While throwing money at it, as some as said on here, may not solve the problem but taking over 4 billion out of the system , as the state has done over the last 8 years, will not help either.

kayaker 71

March 28th, 2011
9:11 am

Granted, whatever happened on Rhee’s watch is her responsibility. Same with Hall. However, bashing her style of reform or condemning either Hall or Rhee for the actions of the teachers appears a bit disingenuous. Innuendo is a powerful way of condemning someone’s actions when the whole picture is not presented. Perhaps a disclaimer….. “There is ample evidence that erasures occurred on test papers which ultimately raised test scores, however there is no clear evidence that Rhee or Hall had any prior knowledge of the event or condoned it in any way”. There,….wasn’t that easy?

Ex-DCer

March 28th, 2011
9:12 am

Alright, this is at best a hit and run piece by someone with very little context of the situation. Typical cut and paste job by the AJC crack team.
First off DC schools are several notches below Atlanta. Corruption amongst the teachers union has been pervasive. Just a few years ago the President of the Union was convicted of embezzling around 2 million dollars and spending it on furs and verious luxury items. Other members were also convicted for involvement and cover up. This is just one example of the high ethics of DC Teachers, there are many others but you can Google them yourself.
Adrien Fenty was/is a Democrat. He is very liberal and I’d say much farther to the left than Kasim Reed. Michelle Rhee is a Democrat, she has even been praised by Obama. Race or Ethnicity nor even cheating had anything to do with her leaving the DC School system. Her greatest Sin (according to the teachers Union) was to evaluate the Teachers and Administrators and fire the ones who were performing poorly. That is what set off the firestorm. Because we know that once in a Union it’s members don’t ever expect to be evaluated, what a crazy idea!
For this the Teachers Unions propped up a candidate for mayor and rallied support behind him. He eventually won. Of course in true DC style he is already under Federal investigation for paying (with donations from the Teachers Union) another Council Woman to publicly attack mayor Fenty. Apparently that’s a no-no and he might have to spend some time in the Marion Barry suite of the local Fed Pen.
Maybe she pulled a ‘Beverly Hall’ I really don’t know. I don’t really care because I’d never send my kids to Public Schools in Atlanta or DC (trending to anywhere in the US). But I think your readers should get a little more context.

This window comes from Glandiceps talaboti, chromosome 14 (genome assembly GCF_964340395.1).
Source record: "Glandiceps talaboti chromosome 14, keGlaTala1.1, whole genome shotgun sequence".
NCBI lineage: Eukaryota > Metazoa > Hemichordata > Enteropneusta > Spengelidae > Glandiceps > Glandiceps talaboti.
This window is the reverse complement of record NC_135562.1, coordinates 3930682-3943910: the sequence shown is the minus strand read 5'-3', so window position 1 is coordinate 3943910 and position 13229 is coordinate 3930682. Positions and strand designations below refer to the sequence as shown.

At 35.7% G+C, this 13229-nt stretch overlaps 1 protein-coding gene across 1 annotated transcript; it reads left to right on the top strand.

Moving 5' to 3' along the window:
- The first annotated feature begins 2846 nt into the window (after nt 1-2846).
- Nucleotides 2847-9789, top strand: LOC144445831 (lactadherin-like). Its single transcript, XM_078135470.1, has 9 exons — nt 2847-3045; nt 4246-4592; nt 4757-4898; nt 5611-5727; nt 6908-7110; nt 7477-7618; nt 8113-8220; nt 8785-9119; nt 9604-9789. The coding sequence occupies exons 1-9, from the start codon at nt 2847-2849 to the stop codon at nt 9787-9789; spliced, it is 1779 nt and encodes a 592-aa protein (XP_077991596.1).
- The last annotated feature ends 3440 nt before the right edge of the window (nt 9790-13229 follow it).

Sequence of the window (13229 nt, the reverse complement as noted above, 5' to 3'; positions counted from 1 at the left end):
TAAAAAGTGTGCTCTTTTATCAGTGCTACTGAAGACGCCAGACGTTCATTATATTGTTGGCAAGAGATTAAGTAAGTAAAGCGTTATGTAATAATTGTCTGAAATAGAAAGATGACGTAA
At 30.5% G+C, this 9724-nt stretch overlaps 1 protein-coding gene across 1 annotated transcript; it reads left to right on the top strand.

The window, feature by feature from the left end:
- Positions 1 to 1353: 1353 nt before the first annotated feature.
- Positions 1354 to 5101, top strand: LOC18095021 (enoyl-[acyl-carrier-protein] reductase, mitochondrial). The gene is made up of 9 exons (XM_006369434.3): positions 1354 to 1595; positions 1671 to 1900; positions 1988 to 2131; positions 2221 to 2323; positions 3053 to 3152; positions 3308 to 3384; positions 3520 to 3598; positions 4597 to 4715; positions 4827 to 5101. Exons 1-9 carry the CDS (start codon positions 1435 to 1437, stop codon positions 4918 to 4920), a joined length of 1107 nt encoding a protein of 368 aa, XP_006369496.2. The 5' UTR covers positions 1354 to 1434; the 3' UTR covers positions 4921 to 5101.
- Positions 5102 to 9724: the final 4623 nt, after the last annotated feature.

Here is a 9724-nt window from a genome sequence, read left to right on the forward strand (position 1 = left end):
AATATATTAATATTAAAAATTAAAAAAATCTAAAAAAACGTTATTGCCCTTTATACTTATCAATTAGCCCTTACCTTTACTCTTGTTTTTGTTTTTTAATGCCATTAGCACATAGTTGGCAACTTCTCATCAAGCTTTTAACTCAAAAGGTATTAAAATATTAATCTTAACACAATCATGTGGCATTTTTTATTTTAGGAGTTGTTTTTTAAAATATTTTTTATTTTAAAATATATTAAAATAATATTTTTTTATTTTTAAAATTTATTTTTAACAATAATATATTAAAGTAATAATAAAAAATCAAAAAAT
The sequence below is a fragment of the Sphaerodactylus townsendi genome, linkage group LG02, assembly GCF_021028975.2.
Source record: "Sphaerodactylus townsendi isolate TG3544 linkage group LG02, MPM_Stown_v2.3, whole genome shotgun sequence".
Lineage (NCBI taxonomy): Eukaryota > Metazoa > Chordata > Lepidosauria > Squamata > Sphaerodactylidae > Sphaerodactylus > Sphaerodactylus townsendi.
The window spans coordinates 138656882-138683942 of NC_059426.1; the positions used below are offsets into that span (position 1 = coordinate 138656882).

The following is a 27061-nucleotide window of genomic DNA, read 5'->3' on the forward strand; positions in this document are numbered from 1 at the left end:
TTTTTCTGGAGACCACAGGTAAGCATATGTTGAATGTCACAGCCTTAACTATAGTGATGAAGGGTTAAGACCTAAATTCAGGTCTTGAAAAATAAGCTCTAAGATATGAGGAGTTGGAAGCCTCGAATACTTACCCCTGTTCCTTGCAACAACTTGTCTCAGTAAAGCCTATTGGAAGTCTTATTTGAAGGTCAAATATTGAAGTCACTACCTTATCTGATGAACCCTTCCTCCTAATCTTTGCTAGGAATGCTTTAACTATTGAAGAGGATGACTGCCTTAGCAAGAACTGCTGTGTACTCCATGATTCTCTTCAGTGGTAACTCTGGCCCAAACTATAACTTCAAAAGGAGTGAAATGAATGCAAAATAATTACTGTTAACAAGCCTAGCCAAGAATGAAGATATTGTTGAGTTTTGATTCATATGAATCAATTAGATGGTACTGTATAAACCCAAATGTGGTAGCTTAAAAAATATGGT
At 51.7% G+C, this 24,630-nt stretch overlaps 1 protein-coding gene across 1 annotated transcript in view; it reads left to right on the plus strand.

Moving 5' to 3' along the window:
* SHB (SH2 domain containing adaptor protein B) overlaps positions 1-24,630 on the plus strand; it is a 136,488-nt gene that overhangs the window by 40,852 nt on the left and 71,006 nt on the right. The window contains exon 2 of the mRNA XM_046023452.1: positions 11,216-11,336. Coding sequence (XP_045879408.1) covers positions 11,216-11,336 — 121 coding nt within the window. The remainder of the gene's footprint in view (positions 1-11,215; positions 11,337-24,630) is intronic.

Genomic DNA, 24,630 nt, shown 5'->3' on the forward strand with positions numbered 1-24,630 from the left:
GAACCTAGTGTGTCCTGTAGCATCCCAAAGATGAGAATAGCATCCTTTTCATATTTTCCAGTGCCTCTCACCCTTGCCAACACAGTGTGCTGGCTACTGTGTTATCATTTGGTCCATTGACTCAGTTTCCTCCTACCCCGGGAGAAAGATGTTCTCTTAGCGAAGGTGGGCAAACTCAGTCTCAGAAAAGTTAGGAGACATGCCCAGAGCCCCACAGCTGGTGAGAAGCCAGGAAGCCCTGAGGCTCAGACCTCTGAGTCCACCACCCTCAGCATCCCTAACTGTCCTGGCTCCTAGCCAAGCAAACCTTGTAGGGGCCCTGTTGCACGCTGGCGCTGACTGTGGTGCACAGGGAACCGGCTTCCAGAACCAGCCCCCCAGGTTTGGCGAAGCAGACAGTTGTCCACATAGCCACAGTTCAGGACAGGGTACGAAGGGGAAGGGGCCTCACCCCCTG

Mick

March 28th, 2011
9:17 am

**Because we know that once in a Union it’s members don’t ever expect to be evaluated, what a crazy idea!**

We also know that false sterotype has been picked to the bone by the voracious buzzards of the anti union species…

that's just goofy

March 28th, 2011
9:19 am

Bosch –

Guessing we will disagree. However, I was moved to math not by choice – but because I was certified and capable.

In most careers different jobs require different skills and result in different pay. Pay also increases for jobs in high demand. (We are short of good math and science teachers)

kayaker 71

March 28th, 2011
9:19 am

Ex-Dcer,

Many are good at telling half of the story to make their point and ignoring those facts that tend to invalidate that which you would rather not mention. It seems to happen a lot when partisan people are trying to make someone look bad.

Normal

March 28th, 2011
9:19 am

I love me some unions! Wait! Are we talking sexual or political unions?

Bosch

March 28th, 2011
9:19 am

Not to pat myself on the back or anything, but I think this makes a good T-Shirt or Bumper Sticker:

“It isn’t politics, it’s poverty”

Del

March 28th, 2011
9:20 am

One word, supposition.

Jay

March 28th, 2011
9:21 am

kayaker, I’d agree up to a point. And that point is the moment at which serious questions are raised regarding statistically improbable improvements and statistically impossible wrong-to-right erasures. At that point, it is incumbent upon leaders who place such great stress on testing results to ensure that those results are accurate and fair.

I see no sign that Hall or Rhee responded in such fashion.